Fiiine Young Cannibals: Raw

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Raw
Directed by Julia Ducournau
Opens March 10

A credible candidate for the midnight-movie canon, the French film Raw, the stylish feature debut by 33-year-old writer-director Julia Ducournau, makes liberal use of Grand Guignol gore to tell a relatively modest (if twisted) story of female adolescence. The film, which opens with a mysterious car crash, soon retreats to the more mundane horror of finding something in your food: The 16-year-old Justine (Garance Marillier) sits down with her parents at a roadside cafeteria, digging into a plate of mashed potatoes—only to uncover a stray piece of meat buried within the heap. The studious and self-serious Justine is, like the rest of her family, a vegetarian. But that lurking scrap foreshadows the illicit cravings she discovers as a student at veterinarian school, where her parents leave her under the reckless supervision of her older sister, Alexia (Ella Rumpf).

When Justine finally does have her first taste of animal flesh—a rabbit kidney proffered during a freshman initiation rite, and ingested only after a significant amount of peer pressure—her reflexive retching suggests an existential emergency, a fear of bodily contamination rather than simple distaste. In this sense, Raw calls to mind The Vegetarian, the 2007 novel by Korean writer Han Kang that was published last year in the US to great acclaim, in which the anguished protagonist resorts to slashing her own wrists after she’s brutally force-fed a morsel of pork by her father, her first taste of meat since declaring her abstention from it at the beginning of the book. But the kissing-cousin narratives The Vegetarian and Raw, both of which revolve around extraordinarily pathological dietary habits, wind up diverging in tone and theme: Whereas Kang gives the literature of refusal, a no-man’s-land populated by such obscure ascetics as Melville’s Bartleby and Kafka’s hunger artist, a ferocious feminist inflection, Ducournau chooses to play around knowingly with more conventional forms, translating the coming-of-age film into the arch vernacular of art-house body horror.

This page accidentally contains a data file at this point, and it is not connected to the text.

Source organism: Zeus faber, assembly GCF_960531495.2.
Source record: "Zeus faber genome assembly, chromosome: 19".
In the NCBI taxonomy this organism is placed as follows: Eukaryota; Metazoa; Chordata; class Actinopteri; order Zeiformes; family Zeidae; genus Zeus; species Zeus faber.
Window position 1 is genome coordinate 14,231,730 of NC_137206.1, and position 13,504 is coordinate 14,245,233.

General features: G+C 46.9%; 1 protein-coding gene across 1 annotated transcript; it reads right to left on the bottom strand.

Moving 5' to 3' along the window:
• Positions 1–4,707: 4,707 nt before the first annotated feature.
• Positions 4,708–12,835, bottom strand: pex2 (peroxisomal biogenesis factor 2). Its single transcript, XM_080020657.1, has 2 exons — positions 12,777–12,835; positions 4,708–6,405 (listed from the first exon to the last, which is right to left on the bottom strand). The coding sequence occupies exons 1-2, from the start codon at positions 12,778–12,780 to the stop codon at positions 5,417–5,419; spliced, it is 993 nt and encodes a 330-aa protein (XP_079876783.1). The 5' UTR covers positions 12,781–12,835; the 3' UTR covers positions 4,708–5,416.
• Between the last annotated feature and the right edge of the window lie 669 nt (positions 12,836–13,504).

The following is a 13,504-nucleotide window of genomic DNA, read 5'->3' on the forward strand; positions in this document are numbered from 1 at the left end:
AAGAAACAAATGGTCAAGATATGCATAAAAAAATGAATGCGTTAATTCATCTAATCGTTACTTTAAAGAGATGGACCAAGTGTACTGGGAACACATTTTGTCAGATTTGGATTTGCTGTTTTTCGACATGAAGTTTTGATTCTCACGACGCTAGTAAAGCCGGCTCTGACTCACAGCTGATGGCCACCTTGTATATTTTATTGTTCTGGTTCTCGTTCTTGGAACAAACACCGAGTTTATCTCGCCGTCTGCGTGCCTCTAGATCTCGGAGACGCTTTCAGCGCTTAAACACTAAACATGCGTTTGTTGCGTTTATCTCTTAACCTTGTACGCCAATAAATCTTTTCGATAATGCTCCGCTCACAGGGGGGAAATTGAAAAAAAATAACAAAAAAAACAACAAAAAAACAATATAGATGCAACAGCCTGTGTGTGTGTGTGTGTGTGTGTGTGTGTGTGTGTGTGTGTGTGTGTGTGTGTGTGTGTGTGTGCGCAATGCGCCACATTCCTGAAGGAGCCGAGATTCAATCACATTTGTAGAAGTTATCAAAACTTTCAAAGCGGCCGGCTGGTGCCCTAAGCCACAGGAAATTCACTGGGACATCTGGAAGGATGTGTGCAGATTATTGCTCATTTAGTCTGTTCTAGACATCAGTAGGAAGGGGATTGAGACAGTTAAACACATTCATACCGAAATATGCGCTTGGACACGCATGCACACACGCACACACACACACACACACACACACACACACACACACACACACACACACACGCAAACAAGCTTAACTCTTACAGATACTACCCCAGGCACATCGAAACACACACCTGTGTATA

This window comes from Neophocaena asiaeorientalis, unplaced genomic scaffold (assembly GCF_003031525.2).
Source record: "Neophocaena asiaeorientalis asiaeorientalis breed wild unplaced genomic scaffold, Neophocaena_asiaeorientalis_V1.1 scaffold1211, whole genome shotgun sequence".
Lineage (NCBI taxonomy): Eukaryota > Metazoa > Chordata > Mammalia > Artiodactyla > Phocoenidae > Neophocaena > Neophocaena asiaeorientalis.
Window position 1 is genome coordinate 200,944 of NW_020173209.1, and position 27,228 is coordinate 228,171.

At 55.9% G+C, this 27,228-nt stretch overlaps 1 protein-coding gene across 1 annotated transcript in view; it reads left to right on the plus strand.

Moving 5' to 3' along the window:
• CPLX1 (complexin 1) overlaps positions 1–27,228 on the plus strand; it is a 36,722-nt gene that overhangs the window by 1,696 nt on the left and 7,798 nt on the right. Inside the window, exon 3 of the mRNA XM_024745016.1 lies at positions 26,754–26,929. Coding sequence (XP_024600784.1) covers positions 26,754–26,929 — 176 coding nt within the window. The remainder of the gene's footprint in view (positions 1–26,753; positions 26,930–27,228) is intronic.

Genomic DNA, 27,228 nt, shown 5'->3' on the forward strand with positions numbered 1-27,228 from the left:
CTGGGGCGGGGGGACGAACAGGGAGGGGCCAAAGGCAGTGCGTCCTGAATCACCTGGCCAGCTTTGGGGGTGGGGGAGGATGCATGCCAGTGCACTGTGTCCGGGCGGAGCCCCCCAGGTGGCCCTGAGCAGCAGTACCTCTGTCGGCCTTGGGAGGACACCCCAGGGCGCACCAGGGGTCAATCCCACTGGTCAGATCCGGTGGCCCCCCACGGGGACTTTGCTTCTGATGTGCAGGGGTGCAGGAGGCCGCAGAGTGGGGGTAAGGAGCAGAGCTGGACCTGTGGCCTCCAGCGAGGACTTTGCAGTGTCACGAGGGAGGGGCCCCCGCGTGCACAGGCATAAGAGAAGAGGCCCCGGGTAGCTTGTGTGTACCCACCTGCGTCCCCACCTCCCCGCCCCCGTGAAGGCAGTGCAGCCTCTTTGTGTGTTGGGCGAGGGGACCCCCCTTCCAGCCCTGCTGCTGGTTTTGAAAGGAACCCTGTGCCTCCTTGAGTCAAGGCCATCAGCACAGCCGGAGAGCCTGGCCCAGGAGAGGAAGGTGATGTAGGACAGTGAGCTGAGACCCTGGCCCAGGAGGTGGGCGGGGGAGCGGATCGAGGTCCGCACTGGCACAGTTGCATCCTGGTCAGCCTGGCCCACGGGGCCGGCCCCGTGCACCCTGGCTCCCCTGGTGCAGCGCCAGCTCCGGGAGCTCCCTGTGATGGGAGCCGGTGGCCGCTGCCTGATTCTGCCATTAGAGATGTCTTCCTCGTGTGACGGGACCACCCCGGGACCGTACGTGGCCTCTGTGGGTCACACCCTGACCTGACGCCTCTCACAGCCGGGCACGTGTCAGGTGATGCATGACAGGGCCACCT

After breaking out in what looks like third-degree eczema—at the school infirmary, a doctor gingerly lifts several scaly patches from her abdomen with a pair of tweezers—Justine finds that, far from banishing her appetite, that rabbit kidney has awakened an insatiable hunger, one that gradually seems to take over her body as well as her mind. In short order she’s ravenously eating the raw chicken breasts that her roommate, Adrien (Rabah Nait Oufella), has stored in their dorm mini-fridge, and from there she soon graduates to human flesh, gnawing exploratorily on her sister’s freshly severed finger, which gets accidentally lopped off during a failed Brazilian-wax experiment. As it moves along, Raw gradually gathers into a veritable fury of bloodshed and sexual abandon, as Justine loses her virginity to the gay Adrien, Alexia offers her own lessons on the cannibalistic practices that turn out to be a family inheritance, and all the while the film earns extra credit for its packed-party choreography.

Ducournau, whose movie boasts a louche, harpsichord-based score by Jim Williams, certainly doesn’t hold back when it comes to associating carnal appetites with carnivorous ones. Indeed, bloodlust mingles with actual lust in several clever moments: In one slow-motion interlude, Justine, preparing for a night out, dances suggestively in front of her mirror and in short order begins to kiss its cold surface, the smeared red lipstick around her mouth all of a sudden resembling the bloody oral aftermath of a cannibal feeding frenzy; at another point, Justine tosses and turns in bed, evidently trying to fight off her basest urges, the camera taking up a suffocatingly close perspective from under the sheets. Yet despite its striking visuals, and admirably live-wire performances from Marillier and Rumpf, it is in the evocation of its setting that Raw ultimately feels most original. Part taxidermy parlor, part juvenile reformatory, and part frat house, the vet school is less a place of learning than a cinder-blocked staging ground for highly formalized hazing and unbridled debauchery. After all, as Raw reminds us, there’s no menagerie more savage than an institution full of human adolescents.

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